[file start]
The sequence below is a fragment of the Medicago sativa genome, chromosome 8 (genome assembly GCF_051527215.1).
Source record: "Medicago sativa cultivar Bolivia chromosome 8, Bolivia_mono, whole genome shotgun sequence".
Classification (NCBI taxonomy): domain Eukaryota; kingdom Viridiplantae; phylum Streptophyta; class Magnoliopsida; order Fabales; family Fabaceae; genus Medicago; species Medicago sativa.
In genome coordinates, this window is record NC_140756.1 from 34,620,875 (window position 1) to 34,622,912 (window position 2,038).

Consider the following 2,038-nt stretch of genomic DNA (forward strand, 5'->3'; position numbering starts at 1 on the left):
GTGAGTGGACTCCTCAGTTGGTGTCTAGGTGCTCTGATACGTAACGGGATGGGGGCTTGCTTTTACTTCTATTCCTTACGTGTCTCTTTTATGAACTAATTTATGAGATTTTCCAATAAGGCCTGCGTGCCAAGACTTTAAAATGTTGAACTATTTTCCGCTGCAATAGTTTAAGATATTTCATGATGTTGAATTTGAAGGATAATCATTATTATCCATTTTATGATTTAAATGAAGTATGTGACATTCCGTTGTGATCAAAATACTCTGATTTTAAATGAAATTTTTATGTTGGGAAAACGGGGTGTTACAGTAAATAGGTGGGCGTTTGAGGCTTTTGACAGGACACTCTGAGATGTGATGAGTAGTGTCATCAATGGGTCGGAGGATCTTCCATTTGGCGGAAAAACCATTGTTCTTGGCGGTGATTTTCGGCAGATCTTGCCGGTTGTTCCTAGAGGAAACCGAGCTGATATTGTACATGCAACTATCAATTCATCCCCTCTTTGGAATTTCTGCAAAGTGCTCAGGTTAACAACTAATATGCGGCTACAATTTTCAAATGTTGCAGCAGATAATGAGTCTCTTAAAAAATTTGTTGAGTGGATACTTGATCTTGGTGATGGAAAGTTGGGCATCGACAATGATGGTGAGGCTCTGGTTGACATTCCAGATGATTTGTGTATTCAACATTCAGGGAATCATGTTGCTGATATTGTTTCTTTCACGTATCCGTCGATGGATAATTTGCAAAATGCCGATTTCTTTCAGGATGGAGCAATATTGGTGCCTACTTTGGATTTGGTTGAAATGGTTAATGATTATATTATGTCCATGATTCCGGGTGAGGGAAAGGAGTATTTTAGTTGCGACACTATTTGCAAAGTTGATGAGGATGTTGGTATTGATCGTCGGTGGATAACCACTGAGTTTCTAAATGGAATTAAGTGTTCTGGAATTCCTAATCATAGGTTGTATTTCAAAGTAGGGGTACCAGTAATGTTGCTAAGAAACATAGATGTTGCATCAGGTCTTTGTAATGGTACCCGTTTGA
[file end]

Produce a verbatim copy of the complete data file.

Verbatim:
The sequence below is a fragment of the Medicago sativa genome, chromosome 8 (genome assembly GCF_051527215.1).
Source record: "Medicago sativa cultivar Bolivia chromosome 8, Bolivia_mono, whole genome shotgun sequence".
Classification (NCBI taxonomy): domain Eukaryota; kingdom Viridiplantae; phylum Streptophyta; class Magnoliopsida; order Fabales; family Fabaceae; genus Medicago; species Medicago sativa.
In genome coordinates, this window is record NC_140756.1 from 34,620,875 (window position 1) to 34,622,912 (window position 2,038).

Consider the following 2,038-nt stretch of genomic DNA (forward strand, 5'->3'; position numbering starts at 1 on the left):
GTGAGTGGACTCCTCAGTTGGTGTCTAGGTGCTCTGATACGTAACGGGATGGGGGCTTGCTTTTACTTCTATTCCTTACGTGTCTCTTTTATGAACTAATTTATGAGATTTTCCAATAAGGCCTGCGTGCCAAGACTTTAAAATGTTGAACTATTTTCCGCTGCAATAGTTTAAGATATTTCATGATGTTGAATTTGAAGGATAATCATTATTATCCATTTTATGATTTAAATGAAGTATGTGACATTCCGTTGTGATCAAAATACTCTGATTTTAAATGAAATTTTTATGTTGGGAAAACGGGGTGTTACAGTAAATAGGTGGGCGTTTGAGGCTTTTGACAGGACACTCTGAGATGTGATGAGTAGTGTCATCAATGGGTCGGAGGATCTTCCATTTGGCGGAAAAACCATTGTTCTTGGCGGTGATTTTCGGCAGATCTTGCCGGTTGTTCCTAGAGGAAACCGAGCTGATATTGTACATGCAACTATCAATTCATCCCCTCTTTGGAATTTCTGCAAAGTGCTCAGGTTAACAACTAATATGCGGCTACAATTTTCAAATGTTGCAGCAGATAATGAGTCTCTTAAAAAATTTGTTGAGTGGATACTTGATCTTGGTGATGGAAAGTTGGGCATCGACAATGATGGTGAGGCTCTGGTTGACATTCCAGATGATTTGTGTATTCAACATTCAGGGAATCATGTTGCTGATATTGTTTCTTTCACGTATCCGTCGATGGATAATTTGCAAAATGCCGATTTCTTTCAGGATGGAGCAATATTGGTGCCTACTTTGGATTTGGTTGAAATGGTTAATGATTATATTATGTCCATGATTCCGGGTGAGGGAAAGGAGTATTTTAGTTGCGACACTATTTGCAAAGTTGATGAGGATGTTGGTATTGATCGTCGGTGGATAACCACTGAGTTTCTAAATGGAATTAAGTGTTCTGGAATTCCTAATCATAGGTTGTATTTCAAAGTAGGGGTACCAGTAATGTTGCTAAGAAACATAGATGTTGCATCAGGTCTTTGTAATGGTACCCGTTTGA